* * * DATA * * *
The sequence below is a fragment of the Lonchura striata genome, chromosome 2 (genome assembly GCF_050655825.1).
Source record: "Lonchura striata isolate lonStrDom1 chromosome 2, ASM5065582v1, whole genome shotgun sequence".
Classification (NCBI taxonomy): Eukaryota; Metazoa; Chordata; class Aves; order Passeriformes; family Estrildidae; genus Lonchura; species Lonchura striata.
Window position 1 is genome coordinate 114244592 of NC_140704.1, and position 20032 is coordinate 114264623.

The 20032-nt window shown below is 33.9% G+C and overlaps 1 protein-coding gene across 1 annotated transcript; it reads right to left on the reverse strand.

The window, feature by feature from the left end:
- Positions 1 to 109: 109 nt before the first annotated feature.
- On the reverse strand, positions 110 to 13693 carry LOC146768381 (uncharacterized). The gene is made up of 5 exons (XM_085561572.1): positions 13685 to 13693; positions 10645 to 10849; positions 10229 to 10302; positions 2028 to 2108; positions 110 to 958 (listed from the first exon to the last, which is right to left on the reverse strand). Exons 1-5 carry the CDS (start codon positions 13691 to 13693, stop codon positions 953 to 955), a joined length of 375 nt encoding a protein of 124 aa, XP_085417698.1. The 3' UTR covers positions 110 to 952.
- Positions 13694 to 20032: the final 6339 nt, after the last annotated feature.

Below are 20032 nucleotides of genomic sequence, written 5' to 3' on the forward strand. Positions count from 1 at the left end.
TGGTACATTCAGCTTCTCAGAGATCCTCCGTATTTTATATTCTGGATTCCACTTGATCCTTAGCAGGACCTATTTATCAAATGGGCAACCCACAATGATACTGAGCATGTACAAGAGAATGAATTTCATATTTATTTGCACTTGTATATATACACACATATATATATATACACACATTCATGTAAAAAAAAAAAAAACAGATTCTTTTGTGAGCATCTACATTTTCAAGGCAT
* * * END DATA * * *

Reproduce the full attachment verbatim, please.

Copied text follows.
The sequence below is a fragment of the Lonchura striata genome, chromosome 2 (genome assembly GCF_050655825.1).
Source record: "Lonchura striata isolate lonStrDom1 chromosome 2, ASM5065582v1, whole genome shotgun sequence".
Classification (NCBI taxonomy): Eukaryota; Metazoa; Chordata; class Aves; order Passeriformes; family Estrildidae; genus Lonchura; species Lonchura striata.
Window position 1 is genome coordinate 114244592 of NC_140704.1, and position 20032 is coordinate 114264623.

The 20032-nt window shown below is 33.9% G+C and overlaps 1 protein-coding gene across 1 annotated transcript; it reads right to left on the reverse strand.

The window, feature by feature from the left end:
- Positions 1 to 109: 109 nt before the first annotated feature.
- On the reverse strand, positions 110 to 13693 carry LOC146768381 (uncharacterized). The gene is made up of 5 exons (XM_085561572.1): positions 13685 to 13693; positions 10645 to 10849; positions 10229 to 10302; positions 2028 to 2108; positions 110 to 958 (listed from the first exon to the last, which is right to left on the reverse strand). Exons 1-5 carry the CDS (start codon positions 13691 to 13693, stop codon positions 953 to 955), a joined length of 375 nt encoding a protein of 124 aa, XP_085417698.1. The 3' UTR covers positions 110 to 952.
- Positions 13694 to 20032: the final 6339 nt, after the last annotated feature.

Below are 20032 nucleotides of genomic sequence, written 5' to 3' on the forward strand. Positions count from 1 at the left end.
TGGTACATTCAGCTTCTCAGAGATCCTCCGTATTTTATATTCTGGATTCCACTTGATCCTTAGCAGGACCTATTTATCAAATGGGCAACCCACAATGATACTGAGCATGTACAAGAGAATGAATTTCATATTTATTTGCACTTGTATATATACACACATATATATATATACACACATTCATGTAAAAAAAAAAAAAACAGATTCTTTTGTGAGCATCTACATTTTCAAGGCAT